Birdman has been hailed as one of the best films of the year and is considered to be a fore runner at the Oscars and it’s not without reason. The film is a captivating piece of work which is depicted in the fact that throughout its runtime, the audience is bound to the screen. Now this is a characteristic which almost every great film is supposed to have but the matter in this case is special primarily owing to the content of this film. Birdman is not a superhero movie, neither is it a potent thriller. On the contrary it’s merely a period in the life of a man Riggan Thomson (Michael Keaton)) who has already lived his life out and is merely passing his days as a shadow of who he used to be.
He is still known for the iconic character that he used to play and his name itself is a pull. But he is no longer in the motion picture business but is a theater man now. He is trying to reinvent his failing career by writing, directing, and starring in a Broadway adaptation of Raymond Carver’s short story “What We Talk About When We Talk About Love”. The play is produced by Riggan’s best friend and lawyer Jake (Zach Galifianakis), and also stars Riggan’s girlfriend Laura (Andrea Riseborough) and first-time Broadway actress Lesley (Naomi Watts). He has to contend with a daughter who is at the threshold of discovering herself and her adulthood. She is a recovering addict and also his assistant. He also has to put up with a method actor Mike (Edward Norton) who does sell tickets but is extremely volatile.
He is able to relate with this man but he loses his head on him in the first preview of the play in which the actor upsets the whole show by throwing tantrums over gin and water. He subsequently spoils the second preview by trying to rape Lesley in the pretext of method acting. As the movie progresses we see him telling himself more and more that he deserves more than the sordid existence that he has carved up for himself. The Iconic character of the “Birdman” which is also the driving force and the word in his mind, keeps reminding him that he was the real deal and now that younger but less proficient actors like Robert Downey Jr. have taken over his mantle, the only thing that is stopping him from regaining his stature is his inability to breakout. By the time the film reaches its climax, Riggan Thomson has had a brush with a theater critic who hates Hollywood stars who try to pretend to be theater actors, walked in his underwear through the Times Square and finally shot himself with a real gun on the opening night of his play.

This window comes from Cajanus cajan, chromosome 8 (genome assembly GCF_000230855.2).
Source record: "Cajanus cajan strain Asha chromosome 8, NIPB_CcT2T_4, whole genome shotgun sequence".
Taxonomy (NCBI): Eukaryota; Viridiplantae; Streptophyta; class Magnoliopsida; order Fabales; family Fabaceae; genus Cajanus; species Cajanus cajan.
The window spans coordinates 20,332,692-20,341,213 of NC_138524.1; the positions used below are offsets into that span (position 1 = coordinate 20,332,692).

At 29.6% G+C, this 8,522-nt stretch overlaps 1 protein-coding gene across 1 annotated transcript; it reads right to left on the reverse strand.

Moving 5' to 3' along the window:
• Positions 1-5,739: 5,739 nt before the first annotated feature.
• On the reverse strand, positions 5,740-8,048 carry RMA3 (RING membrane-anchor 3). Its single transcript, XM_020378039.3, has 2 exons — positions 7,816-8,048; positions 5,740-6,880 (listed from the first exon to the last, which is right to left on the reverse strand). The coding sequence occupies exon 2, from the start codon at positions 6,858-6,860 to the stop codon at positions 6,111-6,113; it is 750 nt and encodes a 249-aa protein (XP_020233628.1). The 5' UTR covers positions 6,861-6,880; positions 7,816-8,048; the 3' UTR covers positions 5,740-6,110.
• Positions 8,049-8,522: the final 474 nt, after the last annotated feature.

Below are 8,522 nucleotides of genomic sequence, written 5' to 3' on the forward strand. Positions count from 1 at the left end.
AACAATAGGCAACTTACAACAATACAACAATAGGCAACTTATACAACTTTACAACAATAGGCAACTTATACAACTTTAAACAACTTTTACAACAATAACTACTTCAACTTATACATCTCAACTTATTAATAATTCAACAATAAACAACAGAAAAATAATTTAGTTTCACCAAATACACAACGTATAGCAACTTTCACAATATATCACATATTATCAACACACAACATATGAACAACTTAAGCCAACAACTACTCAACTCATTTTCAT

Birdman is a dark and satirical character study of a man who is constantly tortured by his old self and his ego. Riggan is a man who was once a Hollywood heartthrob and he is constantly troubled by his inner self to leave what he was doing presently and return to doing what he does best. He constantly keeps on jostling with himself and finally comes out with all guns blazing and delivering a knockout punch to all those whome he had to prove a point too. However his victory comes at a cost and by the time the film ends, he finally finds himself in peace with his inner demons.
This is one film which can be interpreted in varied ways. While most will love it, there will be those who will hate it immensely. Michael Keaton makes a comeback of the century. After playing forgettable characters in films like Robocop and Need for Speed, he finally bursts into his full potential with this film. This will be the role for which he will be remembered for a very long time. He plays a multi layered character with the ease of pro. It will not surprise me one bit if he wins the best actor Oscar this year for this role. He is ably supported by the rest of the cast. It will be wrong to point out any one as all the characters are given equal importance but I will do the injustice and point out Edward Norton whome I liked a tad bit more than the rest. Naomi Watts is electric and I simply loved her essay here. Zach Galifianakis is apt in his cameo.
Another unique and special trait of the film is its long and continuous takes. The camera work, which depicts most of the film as one continuous take, was met with extensive acclaim for its execution and usage. According to the film’s cinematographer Emmanuel Lubezki, the camerawork and editing of the film were manipulated to give the appearance that most of the film is one continuous long take. The screenwriters have said that the long take approach was part of González Iñárritu’s initial idea behind the film, in spite of “huge” and “important” people warning them not to write and shoot the film in that manner. When you see the film you will understand how wonderfully this approach has served the film and its mood.
Shot in a month’s duration almost entirely at the St. James, this is a film that will excite and enthrall viewers who are bored of the regular and predictable fare. More than that it will electrify professionals in the popular arts, primarily because of its audacity to take the art form and play with it up to an extent that hasn’t been done in the recent past. The film successfully takes the art form and takes it to a place which is close to miraculous and therein lies its greatest victory. The out of the world performances and the technical finesse add to its odd world charm and also increases its mojo. Watch Birdman and be enthralled.